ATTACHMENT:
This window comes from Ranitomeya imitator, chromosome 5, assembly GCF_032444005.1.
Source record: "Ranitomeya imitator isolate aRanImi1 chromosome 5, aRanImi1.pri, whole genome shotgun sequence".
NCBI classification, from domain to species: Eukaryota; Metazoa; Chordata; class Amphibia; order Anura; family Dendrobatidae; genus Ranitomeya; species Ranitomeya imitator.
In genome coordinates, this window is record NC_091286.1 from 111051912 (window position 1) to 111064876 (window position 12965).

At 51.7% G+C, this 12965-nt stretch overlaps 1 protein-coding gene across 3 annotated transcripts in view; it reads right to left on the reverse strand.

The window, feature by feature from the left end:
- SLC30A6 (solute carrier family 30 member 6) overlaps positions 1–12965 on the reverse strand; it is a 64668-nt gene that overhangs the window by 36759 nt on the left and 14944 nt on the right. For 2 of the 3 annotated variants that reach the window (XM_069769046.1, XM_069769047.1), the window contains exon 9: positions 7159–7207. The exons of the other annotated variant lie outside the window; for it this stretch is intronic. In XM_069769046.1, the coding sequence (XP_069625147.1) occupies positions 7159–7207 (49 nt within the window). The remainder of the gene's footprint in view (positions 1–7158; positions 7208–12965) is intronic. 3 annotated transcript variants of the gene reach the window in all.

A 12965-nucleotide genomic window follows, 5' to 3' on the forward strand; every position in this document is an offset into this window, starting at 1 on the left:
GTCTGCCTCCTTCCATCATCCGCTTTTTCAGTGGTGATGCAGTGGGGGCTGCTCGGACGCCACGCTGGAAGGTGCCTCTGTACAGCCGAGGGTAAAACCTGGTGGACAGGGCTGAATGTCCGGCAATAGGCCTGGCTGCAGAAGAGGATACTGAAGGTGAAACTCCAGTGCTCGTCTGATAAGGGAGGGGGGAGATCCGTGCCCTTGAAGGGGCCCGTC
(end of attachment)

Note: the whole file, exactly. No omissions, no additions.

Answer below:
This window comes from Ranitomeya imitator, chromosome 5, assembly GCF_032444005.1.
Source record: "Ranitomeya imitator isolate aRanImi1 chromosome 5, aRanImi1.pri, whole genome shotgun sequence".
NCBI classification, from domain to species: Eukaryota; Metazoa; Chordata; class Amphibia; order Anura; family Dendrobatidae; genus Ranitomeya; species Ranitomeya imitator.
In genome coordinates, this window is record NC_091286.1 from 111051912 (window position 1) to 111064876 (window position 12965).

At 51.7% G+C, this 12965-nt stretch overlaps 1 protein-coding gene across 3 annotated transcripts in view; it reads right to left on the reverse strand.

The window, feature by feature from the left end:
- SLC30A6 (solute carrier family 30 member 6) overlaps positions 1–12965 on the reverse strand; it is a 64668-nt gene that overhangs the window by 36759 nt on the left and 14944 nt on the right. For 2 of the 3 annotated variants that reach the window (XM_069769046.1, XM_069769047.1), the window contains exon 9: positions 7159–7207. The exons of the other annotated variant lie outside the window; for it this stretch is intronic. In XM_069769046.1, the coding sequence (XP_069625147.1) occupies positions 7159–7207 (49 nt within the window). The remainder of the gene's footprint in view (positions 1–7158; positions 7208–12965) is intronic. 3 annotated transcript variants of the gene reach the window in all.

A 12965-nucleotide genomic window follows, 5' to 3' on the forward strand; every position in this document is an offset into this window, starting at 1 on the left:
GTCTGCCTCCTTCCATCATCCGCTTTTTCAGTGGTGATGCAGTGGGGGCTGCTCGGACGCCACGCTGGAAGGTGCCTCTGTACAGCCGAGGGTAAAACCTGGTGGACAGGGCTGAATGTCCGGCAATAGGCCTGGCTGCAGAAGAGGATACTGAAGGTGAAACTCCAGTGCTCGTCTGATAAGGGAGGGGGGAGATCCGTGCCCTTGAAGGGGCCCGTC